I have labeled GPS location data (lat,lon) for determining whether a trip is of a certain type. The location data consists of start and end points, in the format of lat,lon coordinates. A trip is labeled by bicycle or car, and this is what I'm trying to predict based on a persons previous location habits.

For example the coordinates (lat1,lon1) to (lat2,lon2) has previously always been traveled by car, whereas (lat1,lon1) to (lat3,lon3) is usually traveled by bicycle. Hour of day data is also available which I think also could be used to predict. The city in which coordinations are collected in is small, so distance would not be a good indicator of the trip type.

I have tried to feed the start location, end location and hour of day with the label into an NN, but without results. I guess this is because lon,lat coordinates are only useful as a pair and not as independent parameters?

(A4,B7) -> Bicycle

(A4,B8) -> Car

(B7,A4) -> Car

Will the network be able to detect patterns in the data? Or is a neural network a bad idea and should I instead go for an alternative approach?

  • $\begingroup$ Can you clarify on what you mean with without results? If test results are bad, there might be a pattern that goes undetected and therefore it may be useful to get some insights on where/when the predictive power is low. A sketch of your architecture would be also useful. $\endgroup$ – IcannotFixThis Aug 8 '17 at 9:39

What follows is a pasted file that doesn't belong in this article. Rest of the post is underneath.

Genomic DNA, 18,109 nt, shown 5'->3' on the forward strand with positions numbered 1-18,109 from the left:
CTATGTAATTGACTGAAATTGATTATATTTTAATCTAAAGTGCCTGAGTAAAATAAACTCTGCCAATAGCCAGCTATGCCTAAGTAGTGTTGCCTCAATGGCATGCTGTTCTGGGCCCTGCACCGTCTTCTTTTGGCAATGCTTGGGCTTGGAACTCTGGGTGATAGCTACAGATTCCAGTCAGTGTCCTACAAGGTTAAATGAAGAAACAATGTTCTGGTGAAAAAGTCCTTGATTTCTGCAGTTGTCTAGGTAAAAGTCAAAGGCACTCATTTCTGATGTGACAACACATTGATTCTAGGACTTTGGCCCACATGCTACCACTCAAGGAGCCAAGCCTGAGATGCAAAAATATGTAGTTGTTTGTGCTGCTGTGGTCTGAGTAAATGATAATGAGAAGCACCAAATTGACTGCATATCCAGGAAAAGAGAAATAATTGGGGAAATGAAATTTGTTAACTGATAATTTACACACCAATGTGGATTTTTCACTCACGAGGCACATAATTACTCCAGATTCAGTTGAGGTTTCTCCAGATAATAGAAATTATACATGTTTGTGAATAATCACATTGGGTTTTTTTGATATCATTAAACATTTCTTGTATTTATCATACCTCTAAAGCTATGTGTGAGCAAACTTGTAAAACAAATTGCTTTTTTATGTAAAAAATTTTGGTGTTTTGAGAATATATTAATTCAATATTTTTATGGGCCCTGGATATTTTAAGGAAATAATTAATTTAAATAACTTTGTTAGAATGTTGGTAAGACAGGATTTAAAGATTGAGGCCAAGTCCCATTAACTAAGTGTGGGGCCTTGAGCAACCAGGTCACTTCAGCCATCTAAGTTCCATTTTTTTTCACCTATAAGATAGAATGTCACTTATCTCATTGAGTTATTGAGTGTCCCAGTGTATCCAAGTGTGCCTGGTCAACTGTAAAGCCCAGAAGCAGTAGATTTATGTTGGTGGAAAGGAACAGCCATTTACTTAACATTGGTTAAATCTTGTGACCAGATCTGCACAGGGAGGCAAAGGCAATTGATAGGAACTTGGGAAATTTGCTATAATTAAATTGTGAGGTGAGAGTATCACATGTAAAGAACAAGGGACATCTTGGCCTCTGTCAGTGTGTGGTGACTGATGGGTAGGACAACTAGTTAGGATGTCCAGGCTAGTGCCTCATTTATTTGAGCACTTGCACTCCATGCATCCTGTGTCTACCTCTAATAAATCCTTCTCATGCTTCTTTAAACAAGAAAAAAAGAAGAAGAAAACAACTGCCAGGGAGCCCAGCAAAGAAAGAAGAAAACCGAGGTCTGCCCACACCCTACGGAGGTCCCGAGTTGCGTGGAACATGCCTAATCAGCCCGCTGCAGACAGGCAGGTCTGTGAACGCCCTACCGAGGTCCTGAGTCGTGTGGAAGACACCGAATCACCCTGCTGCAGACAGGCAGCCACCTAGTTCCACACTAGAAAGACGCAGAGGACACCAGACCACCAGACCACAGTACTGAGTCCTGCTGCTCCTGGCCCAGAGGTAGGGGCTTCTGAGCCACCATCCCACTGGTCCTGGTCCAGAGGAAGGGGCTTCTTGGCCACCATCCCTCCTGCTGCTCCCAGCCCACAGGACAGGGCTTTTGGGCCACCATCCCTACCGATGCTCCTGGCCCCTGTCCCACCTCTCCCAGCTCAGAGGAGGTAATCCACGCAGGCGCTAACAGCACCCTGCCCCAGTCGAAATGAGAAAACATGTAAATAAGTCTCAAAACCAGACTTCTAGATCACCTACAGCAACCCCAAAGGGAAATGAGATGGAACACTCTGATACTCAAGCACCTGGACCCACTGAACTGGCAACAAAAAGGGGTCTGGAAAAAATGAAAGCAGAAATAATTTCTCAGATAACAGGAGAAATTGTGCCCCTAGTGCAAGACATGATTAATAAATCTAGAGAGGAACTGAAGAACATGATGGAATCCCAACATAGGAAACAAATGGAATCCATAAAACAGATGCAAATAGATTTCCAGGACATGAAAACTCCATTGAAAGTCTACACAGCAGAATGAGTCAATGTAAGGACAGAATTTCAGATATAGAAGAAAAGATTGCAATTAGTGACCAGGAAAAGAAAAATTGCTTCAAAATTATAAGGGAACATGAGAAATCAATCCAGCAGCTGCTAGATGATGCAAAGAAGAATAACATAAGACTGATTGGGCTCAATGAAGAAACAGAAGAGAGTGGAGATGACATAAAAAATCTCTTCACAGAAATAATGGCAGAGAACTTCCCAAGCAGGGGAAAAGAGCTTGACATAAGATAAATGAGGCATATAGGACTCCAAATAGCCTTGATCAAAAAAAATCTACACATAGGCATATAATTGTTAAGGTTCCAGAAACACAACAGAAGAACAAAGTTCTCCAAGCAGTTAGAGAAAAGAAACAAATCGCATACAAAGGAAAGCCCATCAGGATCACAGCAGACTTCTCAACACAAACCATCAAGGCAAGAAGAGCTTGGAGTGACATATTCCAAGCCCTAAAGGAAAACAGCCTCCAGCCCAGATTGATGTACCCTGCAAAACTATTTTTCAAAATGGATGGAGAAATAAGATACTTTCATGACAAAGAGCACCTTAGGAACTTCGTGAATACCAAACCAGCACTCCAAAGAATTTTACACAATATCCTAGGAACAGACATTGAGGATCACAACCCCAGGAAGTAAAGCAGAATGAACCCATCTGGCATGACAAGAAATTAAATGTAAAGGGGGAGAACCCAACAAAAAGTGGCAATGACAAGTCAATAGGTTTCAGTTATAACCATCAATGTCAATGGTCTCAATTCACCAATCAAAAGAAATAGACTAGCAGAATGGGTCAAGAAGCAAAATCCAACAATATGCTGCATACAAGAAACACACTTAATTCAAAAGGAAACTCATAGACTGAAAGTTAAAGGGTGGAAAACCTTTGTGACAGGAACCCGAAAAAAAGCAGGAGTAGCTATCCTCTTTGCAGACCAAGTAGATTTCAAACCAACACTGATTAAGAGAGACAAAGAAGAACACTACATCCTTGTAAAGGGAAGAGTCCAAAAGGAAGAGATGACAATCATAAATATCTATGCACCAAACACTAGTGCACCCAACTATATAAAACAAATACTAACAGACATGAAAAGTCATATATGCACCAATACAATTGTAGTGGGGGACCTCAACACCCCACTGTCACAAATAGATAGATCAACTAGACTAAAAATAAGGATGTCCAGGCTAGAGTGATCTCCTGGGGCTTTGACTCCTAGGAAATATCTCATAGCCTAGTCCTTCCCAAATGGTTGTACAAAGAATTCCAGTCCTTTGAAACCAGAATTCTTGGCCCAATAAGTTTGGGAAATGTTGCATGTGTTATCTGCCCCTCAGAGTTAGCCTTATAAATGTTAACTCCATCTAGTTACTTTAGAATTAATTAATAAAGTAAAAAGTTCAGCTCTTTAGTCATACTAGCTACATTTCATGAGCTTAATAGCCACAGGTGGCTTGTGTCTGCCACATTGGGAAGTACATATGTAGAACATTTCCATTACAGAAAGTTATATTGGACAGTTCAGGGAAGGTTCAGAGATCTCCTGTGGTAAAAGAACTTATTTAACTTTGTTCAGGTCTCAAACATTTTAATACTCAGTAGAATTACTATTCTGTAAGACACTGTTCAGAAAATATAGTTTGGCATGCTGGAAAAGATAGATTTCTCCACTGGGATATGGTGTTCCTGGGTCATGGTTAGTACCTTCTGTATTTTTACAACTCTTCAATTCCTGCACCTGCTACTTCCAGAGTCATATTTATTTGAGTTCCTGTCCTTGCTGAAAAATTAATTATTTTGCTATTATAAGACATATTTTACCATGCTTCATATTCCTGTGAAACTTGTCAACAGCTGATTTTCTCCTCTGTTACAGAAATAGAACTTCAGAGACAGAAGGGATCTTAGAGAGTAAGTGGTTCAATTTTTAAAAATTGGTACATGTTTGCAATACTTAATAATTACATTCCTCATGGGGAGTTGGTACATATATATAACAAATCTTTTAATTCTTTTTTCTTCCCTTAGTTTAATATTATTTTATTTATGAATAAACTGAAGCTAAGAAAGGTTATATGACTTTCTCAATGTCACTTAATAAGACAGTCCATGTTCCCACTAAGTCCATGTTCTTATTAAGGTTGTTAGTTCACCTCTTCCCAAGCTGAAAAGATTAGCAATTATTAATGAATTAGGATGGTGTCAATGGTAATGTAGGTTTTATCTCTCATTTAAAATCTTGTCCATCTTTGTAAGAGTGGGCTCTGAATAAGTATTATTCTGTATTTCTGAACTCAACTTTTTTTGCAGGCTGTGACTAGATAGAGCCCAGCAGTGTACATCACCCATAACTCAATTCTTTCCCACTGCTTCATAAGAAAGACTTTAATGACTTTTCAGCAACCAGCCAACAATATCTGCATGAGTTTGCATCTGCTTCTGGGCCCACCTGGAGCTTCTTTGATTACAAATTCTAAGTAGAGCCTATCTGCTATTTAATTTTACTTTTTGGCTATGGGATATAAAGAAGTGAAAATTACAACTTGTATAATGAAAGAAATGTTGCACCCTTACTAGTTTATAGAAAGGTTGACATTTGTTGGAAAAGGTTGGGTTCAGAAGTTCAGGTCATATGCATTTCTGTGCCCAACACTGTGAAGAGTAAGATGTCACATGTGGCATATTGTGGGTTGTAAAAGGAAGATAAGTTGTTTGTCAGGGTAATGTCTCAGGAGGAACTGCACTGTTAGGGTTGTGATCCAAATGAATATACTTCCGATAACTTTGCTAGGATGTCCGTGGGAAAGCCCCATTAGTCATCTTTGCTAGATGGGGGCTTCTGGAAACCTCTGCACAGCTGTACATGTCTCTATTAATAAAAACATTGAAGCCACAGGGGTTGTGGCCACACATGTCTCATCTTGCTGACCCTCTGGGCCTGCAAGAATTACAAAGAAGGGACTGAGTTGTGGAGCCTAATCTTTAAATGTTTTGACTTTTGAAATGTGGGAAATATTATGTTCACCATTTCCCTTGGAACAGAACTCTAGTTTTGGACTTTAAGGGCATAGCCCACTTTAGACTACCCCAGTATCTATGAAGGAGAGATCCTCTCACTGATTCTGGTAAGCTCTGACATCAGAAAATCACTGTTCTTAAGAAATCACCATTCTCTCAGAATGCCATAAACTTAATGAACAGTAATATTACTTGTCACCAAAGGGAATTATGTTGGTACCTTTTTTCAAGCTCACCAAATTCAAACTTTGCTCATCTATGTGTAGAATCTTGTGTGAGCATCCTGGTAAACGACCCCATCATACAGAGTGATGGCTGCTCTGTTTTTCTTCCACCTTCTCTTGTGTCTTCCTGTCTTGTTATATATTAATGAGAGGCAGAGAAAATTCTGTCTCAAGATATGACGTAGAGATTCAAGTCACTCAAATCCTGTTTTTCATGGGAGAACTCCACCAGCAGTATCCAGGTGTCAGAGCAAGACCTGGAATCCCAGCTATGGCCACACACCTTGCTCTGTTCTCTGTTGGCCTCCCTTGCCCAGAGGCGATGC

• $\begingroup$ As others have said, feeding in your two coordinates separately should be fine. If your results aren't satisfactory either there isn't a distinguishable pattern or you may need to change your hyperparameters $\endgroup$ – Frobot Aug 13 '17 at 23:34

Given sufficient width or depth (in practice depth), a neural network can learn to associate longitude/latitude pairs. it's not even very hard. That's not your problem. In fact, given the highly non-linear relation between the 4 coordinates, it makes much sense.

I'm not sure why you're using only a few bits of grid coordinates - looks like 3. That's quite low. This means most GPS errors are ignored, but those that aren't are immediately severe (whole grid block off). Other forms of clustering are similarly problematic.

From practical experience (came to work by bike this morning), the chief predictor is the weather. Rain = car.


Assuming that there is a pattern (that is, your hypothesis is reasonable), your problem seems like it is more suited for decision tree-based approaches. For example, "if lat1 is within these values and lon1 is within these other values, and if lat2 is within ... and lon2 is within ..., then with probability ... the trip is taken by car". This will also allow you to easily check if the decision trees are doing something reasonable. Usually, decision-tree based approaches perform better on structured data (at least, according to Kaggle competition results), whereas neural network-based approaches work better on unstructured data (audio, images etc.)

You can then end up using something more powerful, like Xgboost or Random Forests to improve the performance of your model.

As has been mentioned, it may be important to include weather conditions as one of your predictors.


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